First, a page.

Douglas Humphrey Perry (1902 - 2002), affectionately nicknamed Dick by his mates, is a legend in the Western Australian Forestry community. Dick was an accomplished photographer, an expert in termites, bred cocker spaniels and started the Gnangara pine plantation.
Dick was born in London, and when he was ten migrated to WA with his family. At age 14, he became one of the first apprentices of the Woods and Forests Department. Dick secured the position after impressing Mr Lane Poole, the architect of the 1918 Forestry Act, with his knowledge of horses.
In 1925, on a horse-drawn sulky, Dick embarked on a mission with Bill Ross to locate a suitable site near Perth to establish a new pine nursery. The following year, the first seedlings were planted at Gnagara, marking the beginning of pine plantation in the region.
Navigating Gnangara was no easy feat in the early days. The deep white sand made it arduous for vehicles to pass, often bogged. Dick used a Harley Davidson with a sidecar for transportation. Despite the sweltering heat, flies, and primitive conditions, he frequently camped outdoors, executing trials and experiments.
In a bid to improve pine quality, in 1963, the Forest Department sent Dick to Portugal. Alongside his wife Katherine, they scoured the Forest of Leiria, home of Pinaster tree. They walked the forest for two years, examining hundreds of thousands of trees and identified 85 superior trees that promised better yields and had less defects than their neighbours.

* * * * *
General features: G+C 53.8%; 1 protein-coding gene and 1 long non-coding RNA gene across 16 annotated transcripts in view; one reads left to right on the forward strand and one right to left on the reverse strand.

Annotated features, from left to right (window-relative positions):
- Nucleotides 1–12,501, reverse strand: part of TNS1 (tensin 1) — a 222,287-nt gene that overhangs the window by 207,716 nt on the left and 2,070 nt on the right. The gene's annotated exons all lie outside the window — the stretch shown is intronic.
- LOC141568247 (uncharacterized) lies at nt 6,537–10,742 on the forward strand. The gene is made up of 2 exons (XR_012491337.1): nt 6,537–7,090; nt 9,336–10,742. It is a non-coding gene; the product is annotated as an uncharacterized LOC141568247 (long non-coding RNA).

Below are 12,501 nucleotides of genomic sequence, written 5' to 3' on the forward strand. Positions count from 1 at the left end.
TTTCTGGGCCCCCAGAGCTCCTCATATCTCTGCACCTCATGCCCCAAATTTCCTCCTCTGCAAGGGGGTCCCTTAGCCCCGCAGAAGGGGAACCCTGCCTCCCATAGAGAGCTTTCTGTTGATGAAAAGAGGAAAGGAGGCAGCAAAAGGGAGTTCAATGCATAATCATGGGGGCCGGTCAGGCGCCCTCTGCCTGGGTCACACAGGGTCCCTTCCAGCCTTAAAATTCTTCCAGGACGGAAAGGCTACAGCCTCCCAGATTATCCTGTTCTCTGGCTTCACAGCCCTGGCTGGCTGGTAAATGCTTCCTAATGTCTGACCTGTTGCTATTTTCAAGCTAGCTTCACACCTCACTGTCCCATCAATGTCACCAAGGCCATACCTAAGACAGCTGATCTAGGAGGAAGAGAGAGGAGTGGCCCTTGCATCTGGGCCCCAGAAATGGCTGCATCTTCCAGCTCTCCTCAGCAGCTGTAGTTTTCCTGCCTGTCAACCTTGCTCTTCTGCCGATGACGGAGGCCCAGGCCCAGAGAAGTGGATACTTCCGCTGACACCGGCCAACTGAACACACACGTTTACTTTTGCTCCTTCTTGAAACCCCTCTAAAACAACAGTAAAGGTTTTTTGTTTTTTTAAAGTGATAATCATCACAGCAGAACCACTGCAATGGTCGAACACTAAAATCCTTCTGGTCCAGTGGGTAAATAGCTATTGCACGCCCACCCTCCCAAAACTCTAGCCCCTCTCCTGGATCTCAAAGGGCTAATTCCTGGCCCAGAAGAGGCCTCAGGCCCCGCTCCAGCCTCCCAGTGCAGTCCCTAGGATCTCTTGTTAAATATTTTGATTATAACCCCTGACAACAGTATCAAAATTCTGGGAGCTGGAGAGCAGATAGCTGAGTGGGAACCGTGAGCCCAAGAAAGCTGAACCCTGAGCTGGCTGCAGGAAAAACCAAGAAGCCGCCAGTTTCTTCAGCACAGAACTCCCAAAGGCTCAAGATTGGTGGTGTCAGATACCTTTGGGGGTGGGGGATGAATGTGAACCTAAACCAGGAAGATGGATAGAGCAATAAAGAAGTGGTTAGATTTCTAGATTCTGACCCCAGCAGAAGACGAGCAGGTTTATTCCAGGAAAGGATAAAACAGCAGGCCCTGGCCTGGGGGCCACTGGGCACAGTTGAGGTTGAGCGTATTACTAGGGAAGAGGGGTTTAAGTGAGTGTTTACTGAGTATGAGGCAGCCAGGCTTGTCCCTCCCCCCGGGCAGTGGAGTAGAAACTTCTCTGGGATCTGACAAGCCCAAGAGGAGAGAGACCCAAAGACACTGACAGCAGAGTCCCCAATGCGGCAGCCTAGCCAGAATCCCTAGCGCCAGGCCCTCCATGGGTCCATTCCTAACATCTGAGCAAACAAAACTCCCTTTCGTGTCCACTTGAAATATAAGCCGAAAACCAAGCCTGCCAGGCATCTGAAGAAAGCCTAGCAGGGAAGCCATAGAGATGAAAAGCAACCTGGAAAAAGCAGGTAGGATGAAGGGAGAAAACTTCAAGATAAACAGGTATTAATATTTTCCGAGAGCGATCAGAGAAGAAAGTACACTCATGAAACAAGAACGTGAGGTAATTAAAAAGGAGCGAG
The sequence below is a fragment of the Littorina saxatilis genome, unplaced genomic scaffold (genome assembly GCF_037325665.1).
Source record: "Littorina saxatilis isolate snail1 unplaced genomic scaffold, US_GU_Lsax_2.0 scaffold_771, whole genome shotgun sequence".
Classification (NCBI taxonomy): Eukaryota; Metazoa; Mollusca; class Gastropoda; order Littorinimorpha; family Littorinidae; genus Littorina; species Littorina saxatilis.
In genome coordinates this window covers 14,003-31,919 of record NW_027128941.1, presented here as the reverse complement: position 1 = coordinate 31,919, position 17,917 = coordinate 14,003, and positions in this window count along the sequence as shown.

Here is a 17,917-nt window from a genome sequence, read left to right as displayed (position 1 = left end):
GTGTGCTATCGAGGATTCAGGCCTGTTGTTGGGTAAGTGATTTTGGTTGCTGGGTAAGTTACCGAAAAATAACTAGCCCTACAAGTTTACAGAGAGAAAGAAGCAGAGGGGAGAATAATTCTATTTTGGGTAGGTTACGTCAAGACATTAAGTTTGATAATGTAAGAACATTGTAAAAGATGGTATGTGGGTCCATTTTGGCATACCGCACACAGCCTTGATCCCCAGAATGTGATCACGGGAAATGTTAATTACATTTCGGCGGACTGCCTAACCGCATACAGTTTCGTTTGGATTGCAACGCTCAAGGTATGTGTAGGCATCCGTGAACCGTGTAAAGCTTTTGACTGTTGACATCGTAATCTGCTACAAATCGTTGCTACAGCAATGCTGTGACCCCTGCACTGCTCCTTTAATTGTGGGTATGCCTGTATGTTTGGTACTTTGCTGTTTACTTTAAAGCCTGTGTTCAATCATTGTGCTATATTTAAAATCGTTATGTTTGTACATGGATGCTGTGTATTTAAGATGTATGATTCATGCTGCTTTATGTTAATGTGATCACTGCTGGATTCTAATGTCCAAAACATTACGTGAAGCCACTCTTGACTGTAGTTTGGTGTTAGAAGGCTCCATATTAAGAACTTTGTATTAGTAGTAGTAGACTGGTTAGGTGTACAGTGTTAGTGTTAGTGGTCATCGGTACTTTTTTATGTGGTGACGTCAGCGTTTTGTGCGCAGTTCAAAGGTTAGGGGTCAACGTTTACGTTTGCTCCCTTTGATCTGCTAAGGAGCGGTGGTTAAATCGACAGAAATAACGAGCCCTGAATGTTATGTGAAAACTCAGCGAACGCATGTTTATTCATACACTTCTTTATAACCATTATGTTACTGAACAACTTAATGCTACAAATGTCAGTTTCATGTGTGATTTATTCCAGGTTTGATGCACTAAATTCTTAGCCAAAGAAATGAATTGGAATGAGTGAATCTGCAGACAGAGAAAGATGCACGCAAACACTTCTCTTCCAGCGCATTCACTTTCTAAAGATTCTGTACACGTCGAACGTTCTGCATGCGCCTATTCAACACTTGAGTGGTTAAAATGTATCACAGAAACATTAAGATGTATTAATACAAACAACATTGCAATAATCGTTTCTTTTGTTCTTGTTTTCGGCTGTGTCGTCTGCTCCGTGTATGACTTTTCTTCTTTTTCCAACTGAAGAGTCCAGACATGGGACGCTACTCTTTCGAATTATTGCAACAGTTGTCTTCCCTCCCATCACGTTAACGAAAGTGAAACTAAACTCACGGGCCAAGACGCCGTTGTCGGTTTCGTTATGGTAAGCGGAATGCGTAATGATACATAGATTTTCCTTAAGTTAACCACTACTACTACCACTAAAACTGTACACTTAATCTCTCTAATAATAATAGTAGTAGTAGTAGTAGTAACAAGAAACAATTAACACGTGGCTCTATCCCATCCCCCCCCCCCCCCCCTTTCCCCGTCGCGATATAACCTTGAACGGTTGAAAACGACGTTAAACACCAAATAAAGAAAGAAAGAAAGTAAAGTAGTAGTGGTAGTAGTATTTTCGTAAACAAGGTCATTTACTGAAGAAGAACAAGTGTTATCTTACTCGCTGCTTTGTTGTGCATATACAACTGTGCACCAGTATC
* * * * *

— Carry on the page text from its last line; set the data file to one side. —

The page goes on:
The best trees were photographed, measured and sampled. Hundreds of buds were collected some 40 metres above the ground. After rigorous processes, the descendant trees showed a productivity increase of 10% compared to the initial plantations.
In the 1950s, Dick collected termites for the CSIRO, sparking a lifelong study of insects.
Dick Perry was honoured with the Order of Australia in 1995, recognising his lifelong dedication and contribution to forestry and entomology.
See hundreds of his exquisite photographs of Western Australian wildflowers from the early 1950s to mid-1980s on the State Library catalogue.
Find out more about Dick Perry on our original Facebook post.